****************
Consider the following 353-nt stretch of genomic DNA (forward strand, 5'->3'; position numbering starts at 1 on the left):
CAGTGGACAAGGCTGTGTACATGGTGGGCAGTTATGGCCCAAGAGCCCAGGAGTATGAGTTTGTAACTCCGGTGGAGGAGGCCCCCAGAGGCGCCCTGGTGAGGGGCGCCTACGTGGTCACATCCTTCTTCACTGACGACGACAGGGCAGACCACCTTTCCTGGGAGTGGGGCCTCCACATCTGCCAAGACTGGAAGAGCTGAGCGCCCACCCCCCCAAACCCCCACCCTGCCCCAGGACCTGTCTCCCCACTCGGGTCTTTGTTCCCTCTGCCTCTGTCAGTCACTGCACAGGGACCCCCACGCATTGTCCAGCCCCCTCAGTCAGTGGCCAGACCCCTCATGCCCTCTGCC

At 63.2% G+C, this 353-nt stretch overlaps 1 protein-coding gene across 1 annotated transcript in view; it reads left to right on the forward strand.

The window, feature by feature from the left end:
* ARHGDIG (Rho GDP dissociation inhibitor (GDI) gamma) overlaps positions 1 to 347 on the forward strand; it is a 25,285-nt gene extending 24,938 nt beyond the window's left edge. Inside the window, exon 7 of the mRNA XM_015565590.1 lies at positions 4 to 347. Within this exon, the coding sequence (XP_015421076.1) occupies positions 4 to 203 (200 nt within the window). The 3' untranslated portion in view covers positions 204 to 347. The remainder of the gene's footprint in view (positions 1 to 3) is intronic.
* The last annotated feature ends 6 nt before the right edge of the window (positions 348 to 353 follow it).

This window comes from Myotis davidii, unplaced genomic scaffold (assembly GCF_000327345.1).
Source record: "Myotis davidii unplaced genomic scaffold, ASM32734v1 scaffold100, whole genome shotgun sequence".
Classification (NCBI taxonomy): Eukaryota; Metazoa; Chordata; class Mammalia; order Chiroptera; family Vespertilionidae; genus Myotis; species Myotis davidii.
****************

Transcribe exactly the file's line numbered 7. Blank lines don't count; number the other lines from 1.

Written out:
This window comes from Myotis davidii, unplaced genomic scaffold (assembly GCF_000327345.1).